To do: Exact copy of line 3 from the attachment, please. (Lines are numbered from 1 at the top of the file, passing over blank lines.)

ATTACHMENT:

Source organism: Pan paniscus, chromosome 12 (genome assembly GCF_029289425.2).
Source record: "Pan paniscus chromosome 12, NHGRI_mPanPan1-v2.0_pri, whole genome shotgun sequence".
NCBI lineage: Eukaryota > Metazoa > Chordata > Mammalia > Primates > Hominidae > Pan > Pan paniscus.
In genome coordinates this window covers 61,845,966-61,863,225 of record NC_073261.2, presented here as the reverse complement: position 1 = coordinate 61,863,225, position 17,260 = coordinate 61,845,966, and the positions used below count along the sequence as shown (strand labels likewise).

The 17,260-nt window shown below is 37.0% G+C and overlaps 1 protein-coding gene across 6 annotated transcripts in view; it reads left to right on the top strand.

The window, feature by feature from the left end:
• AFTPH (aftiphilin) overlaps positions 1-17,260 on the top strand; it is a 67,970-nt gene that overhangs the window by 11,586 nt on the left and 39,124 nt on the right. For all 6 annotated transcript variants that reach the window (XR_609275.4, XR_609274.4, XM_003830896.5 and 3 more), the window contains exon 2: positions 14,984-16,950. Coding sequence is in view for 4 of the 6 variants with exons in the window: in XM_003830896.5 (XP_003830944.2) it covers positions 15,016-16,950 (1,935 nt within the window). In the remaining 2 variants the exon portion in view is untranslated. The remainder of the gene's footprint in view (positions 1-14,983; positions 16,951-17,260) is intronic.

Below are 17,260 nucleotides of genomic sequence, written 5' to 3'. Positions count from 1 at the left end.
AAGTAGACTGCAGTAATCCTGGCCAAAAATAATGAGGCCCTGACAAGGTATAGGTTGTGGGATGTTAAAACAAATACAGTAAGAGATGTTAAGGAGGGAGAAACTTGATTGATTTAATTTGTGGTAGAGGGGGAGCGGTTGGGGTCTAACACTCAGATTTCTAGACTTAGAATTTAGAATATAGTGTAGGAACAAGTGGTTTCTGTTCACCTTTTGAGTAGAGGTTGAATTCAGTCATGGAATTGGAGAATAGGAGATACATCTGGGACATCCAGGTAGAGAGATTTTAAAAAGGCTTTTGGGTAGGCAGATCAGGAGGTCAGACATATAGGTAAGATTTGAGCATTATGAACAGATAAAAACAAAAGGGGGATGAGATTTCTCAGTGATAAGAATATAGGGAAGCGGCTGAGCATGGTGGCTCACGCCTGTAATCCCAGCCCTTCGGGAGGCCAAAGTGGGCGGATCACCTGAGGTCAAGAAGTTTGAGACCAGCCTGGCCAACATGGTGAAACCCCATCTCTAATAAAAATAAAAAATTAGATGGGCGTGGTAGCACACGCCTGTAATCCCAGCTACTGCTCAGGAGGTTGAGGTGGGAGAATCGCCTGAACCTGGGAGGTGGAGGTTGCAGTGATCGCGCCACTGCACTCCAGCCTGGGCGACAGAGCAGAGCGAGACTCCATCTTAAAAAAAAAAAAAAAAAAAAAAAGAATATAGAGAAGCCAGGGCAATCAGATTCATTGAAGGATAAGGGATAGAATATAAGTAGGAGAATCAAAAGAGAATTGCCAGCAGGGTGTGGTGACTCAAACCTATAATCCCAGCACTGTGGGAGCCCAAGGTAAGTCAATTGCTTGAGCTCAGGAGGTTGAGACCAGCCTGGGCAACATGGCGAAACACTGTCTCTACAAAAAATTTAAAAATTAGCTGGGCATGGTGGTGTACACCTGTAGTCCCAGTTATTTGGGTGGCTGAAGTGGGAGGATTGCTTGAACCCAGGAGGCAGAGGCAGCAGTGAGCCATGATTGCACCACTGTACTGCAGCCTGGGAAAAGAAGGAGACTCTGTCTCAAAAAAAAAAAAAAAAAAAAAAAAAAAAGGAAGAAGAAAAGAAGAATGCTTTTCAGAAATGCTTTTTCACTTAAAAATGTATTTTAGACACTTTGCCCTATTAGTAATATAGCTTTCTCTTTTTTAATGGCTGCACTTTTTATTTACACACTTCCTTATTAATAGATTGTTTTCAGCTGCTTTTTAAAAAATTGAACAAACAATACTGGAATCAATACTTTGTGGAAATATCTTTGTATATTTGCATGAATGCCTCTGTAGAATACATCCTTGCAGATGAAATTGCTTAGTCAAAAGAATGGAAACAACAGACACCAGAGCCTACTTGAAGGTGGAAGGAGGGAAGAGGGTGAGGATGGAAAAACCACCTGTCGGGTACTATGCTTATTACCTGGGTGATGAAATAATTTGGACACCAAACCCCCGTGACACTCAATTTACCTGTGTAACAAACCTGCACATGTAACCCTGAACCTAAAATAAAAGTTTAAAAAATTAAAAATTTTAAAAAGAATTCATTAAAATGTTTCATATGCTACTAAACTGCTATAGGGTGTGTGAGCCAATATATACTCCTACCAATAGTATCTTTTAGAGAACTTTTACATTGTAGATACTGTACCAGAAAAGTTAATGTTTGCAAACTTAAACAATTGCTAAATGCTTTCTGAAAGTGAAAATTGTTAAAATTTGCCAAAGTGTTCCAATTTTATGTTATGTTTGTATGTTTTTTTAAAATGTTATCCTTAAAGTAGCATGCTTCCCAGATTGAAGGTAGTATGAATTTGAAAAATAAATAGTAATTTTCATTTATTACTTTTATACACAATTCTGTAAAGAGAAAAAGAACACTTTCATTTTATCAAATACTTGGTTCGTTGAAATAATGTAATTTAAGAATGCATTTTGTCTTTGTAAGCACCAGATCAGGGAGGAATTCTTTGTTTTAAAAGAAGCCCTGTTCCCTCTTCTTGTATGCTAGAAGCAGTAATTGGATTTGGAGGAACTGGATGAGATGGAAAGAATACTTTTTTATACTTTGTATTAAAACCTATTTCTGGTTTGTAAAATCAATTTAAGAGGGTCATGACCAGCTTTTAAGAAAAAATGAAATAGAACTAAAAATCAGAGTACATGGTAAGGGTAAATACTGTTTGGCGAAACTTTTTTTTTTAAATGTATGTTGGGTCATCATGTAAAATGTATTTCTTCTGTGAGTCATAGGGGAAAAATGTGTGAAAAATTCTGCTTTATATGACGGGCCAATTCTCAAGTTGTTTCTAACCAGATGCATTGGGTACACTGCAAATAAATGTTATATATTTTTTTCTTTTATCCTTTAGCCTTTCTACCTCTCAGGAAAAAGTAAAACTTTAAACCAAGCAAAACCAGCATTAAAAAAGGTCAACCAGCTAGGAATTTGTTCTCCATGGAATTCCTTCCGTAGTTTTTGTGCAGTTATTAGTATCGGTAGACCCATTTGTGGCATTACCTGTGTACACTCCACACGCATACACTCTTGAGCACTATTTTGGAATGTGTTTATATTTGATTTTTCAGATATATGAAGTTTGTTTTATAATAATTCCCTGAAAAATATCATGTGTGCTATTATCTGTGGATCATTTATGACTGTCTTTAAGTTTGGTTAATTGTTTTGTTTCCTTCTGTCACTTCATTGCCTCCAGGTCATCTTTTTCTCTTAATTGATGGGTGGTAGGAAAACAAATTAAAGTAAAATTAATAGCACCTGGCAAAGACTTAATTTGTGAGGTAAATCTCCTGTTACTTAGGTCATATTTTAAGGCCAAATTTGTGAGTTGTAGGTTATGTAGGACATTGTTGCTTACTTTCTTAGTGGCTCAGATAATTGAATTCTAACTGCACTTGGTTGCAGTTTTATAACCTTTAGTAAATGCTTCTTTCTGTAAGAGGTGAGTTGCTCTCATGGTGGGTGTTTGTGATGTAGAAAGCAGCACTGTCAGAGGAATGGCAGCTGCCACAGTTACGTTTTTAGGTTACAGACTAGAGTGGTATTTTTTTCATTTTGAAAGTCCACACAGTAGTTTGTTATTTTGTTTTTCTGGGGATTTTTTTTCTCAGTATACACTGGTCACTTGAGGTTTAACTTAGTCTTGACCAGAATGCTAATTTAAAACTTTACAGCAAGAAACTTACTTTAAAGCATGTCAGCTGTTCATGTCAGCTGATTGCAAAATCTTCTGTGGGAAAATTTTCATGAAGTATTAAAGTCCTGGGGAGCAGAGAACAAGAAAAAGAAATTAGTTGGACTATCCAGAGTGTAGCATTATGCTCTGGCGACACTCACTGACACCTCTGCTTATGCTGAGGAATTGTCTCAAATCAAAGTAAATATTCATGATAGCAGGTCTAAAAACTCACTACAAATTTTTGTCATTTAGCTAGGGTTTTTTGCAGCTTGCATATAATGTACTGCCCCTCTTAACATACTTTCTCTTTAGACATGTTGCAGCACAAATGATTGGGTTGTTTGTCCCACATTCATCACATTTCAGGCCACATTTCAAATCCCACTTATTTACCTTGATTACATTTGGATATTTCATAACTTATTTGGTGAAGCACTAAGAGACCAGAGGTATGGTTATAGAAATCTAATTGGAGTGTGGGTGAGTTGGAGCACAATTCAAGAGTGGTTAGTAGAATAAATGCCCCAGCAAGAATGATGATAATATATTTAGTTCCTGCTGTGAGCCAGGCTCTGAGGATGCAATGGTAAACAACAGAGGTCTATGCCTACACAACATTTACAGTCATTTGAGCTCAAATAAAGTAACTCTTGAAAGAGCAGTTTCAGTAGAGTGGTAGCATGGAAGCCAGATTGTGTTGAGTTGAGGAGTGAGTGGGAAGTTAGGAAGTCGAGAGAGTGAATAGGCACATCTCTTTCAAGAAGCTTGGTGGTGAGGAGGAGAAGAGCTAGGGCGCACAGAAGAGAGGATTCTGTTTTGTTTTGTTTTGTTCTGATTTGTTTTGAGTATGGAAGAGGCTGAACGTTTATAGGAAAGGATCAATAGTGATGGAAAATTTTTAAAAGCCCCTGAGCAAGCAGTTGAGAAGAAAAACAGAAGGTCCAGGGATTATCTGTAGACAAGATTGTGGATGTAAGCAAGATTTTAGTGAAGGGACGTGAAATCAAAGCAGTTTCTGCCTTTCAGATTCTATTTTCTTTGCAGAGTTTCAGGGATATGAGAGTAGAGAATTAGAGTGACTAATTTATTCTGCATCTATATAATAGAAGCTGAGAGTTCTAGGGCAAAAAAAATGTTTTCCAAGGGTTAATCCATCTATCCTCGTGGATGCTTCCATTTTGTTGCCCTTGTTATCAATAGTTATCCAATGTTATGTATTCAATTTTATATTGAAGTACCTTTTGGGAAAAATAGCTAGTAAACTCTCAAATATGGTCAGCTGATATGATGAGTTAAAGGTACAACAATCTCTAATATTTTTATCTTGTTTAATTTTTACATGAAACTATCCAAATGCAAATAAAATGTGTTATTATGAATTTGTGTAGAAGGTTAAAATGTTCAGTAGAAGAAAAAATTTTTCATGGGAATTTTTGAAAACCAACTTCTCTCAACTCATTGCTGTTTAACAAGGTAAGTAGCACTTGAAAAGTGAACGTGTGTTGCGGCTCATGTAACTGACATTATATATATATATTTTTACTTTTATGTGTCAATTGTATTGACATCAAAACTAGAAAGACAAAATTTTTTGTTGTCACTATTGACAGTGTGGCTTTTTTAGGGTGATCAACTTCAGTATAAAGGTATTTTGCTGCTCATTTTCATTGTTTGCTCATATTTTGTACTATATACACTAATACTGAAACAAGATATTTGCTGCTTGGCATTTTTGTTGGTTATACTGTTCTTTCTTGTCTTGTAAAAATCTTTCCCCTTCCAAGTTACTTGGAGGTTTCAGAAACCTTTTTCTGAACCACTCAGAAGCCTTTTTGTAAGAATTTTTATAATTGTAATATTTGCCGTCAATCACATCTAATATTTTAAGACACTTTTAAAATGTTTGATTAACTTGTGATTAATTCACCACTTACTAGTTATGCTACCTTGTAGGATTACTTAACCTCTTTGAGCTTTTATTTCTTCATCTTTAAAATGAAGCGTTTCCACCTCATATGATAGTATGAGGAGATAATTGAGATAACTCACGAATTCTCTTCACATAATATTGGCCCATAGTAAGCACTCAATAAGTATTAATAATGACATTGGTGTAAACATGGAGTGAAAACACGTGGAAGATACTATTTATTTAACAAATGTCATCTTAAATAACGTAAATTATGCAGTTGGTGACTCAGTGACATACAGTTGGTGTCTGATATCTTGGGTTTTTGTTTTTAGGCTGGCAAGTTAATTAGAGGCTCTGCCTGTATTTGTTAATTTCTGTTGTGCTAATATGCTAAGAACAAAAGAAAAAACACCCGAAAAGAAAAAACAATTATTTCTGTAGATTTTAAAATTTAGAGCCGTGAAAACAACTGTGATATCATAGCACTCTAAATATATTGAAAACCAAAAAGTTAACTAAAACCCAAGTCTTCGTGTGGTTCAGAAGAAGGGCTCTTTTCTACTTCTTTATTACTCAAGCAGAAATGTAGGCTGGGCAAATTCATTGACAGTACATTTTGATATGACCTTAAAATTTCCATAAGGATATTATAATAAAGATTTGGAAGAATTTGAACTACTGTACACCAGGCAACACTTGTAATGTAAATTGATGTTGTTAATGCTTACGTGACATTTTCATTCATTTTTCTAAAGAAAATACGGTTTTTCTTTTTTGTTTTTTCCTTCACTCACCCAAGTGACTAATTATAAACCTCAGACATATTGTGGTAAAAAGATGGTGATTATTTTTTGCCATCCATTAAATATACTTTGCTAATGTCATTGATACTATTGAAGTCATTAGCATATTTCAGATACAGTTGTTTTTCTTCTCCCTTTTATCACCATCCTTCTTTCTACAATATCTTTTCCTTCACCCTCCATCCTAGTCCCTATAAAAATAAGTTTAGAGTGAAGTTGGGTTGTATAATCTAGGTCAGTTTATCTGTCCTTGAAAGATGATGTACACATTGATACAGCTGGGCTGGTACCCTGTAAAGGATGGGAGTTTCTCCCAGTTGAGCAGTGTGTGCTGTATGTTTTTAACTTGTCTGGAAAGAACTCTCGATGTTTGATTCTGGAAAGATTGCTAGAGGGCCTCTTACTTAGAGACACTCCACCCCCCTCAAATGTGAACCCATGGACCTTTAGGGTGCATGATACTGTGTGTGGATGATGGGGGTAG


NCBI lineage: Eukaryota > Metazoa > Chordata > Mammalia > Primates > Hominidae > Pan > Pan paniscus.